5. After you communicate, communicate some more. Many people take the stance, “My work will speak for itself.” Understand that “your work” has a limited vocabulary.
See number 4 because its the same.
6. Participation is highly recommended (read: required). Just like Spanish class in high school, participation is essential if you want to do well. You’ve got to speak up, participate in meetings, interact effectively and regularly with your team. If you don’t participate, people will assume you have nothing to contribute. Those who are perceived as having nothing to contribute generally do not get promoted. It would be better for you to not attend a meeting than to attend and never say a word.
This kinda goes back to sitting with the important people. If Dave has a question and yells down, i’ll answer it. That’s about the closest thing we have to meetings because we work at Barstool so i’d give this a check.
7. Invisibility is great if you are Harry Potter, but it won’t help you get promoted. The promotion process inevitably includes discussions between managers and a comparison of employees to determine who is and isn’t ready for a promotion. If your manager recommends you for a promotion and the other managers do not know who you are, it’s going to be difficult to get the necessary endorsement.
I’m not really sure who we would consider other managers in this situation, I guess the other cities. If so I am anything but invisible. Been on the rundown with KFC and Big cat, Smitty yelled at me once on the rundown for being late, and they’ve all tweeted at me at least once. Everyone who’s anyone knows who I am. Promotion city here I come.
8. Don’t fixate, obsess, myopically focus on getting promoted. Sometimes employees get stuck in a rut and spend way too much time and energy thinking about when he/she will get promoted. A conversation about promotion should take place once or twice a year (maybe 3 times?), but not every month. An employee who is constantly bringing up promotion risks having their manager shut down and tune out.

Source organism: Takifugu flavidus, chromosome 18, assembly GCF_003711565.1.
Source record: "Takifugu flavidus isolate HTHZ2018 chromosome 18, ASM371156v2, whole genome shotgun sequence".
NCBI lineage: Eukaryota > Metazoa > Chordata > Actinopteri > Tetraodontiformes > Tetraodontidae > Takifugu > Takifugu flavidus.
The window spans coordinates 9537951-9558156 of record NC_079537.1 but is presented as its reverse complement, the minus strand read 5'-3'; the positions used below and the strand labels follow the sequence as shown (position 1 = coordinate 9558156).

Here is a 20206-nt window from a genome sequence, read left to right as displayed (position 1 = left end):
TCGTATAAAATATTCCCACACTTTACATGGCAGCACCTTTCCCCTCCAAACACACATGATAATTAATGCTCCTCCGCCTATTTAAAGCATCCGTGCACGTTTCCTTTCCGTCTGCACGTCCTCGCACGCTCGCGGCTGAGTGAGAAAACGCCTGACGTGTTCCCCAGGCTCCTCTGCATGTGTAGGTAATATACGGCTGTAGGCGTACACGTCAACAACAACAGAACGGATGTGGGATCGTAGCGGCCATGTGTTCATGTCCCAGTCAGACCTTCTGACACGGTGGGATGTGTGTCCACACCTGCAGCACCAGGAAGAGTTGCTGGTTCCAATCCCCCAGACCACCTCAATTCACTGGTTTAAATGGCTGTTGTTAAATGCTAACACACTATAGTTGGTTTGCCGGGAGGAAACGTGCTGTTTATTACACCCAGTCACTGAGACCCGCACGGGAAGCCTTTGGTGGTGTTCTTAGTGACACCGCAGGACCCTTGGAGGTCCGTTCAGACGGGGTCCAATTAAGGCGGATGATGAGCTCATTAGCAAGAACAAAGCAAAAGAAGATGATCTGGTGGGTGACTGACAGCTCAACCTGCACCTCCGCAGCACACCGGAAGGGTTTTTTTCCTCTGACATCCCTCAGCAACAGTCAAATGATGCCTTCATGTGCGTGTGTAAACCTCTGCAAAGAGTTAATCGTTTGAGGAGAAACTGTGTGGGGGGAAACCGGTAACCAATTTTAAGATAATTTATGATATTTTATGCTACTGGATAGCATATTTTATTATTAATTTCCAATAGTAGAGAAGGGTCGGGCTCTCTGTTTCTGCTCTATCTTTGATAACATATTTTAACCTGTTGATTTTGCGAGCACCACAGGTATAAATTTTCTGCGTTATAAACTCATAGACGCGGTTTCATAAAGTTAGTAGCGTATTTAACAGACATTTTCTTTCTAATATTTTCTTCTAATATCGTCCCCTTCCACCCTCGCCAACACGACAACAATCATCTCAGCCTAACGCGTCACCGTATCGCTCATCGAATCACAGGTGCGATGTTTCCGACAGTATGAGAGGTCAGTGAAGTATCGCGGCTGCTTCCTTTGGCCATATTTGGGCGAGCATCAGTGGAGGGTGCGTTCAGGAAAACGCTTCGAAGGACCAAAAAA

Didn’t even consider it an option until I read this article.
9. Go with the current not against it. Companies usually have a regular cadence of when promotions are considered, often in conjunction with the annual performance review, or every six months. If you are going to make the case to your manager that you should be promoted, do it ahead of these regular promotion cycles.
Duly noted, I’ll get all my shit together before my annual performance review. Gotta be ahead of the game.
Well, looks like I should have been promoted yesterday but my boss is on Nantucket for the next month (if you haven’t already heard 1,000 times on Twitter). Might just be running the company by the time he comes back with these inborn skills.
P.S quote from the end of the article “Too many people cross their fingers and hope it will all work out.” This is literally what I do with every single thing in my life and probably what I will continue to do. It’s worked out for me so far.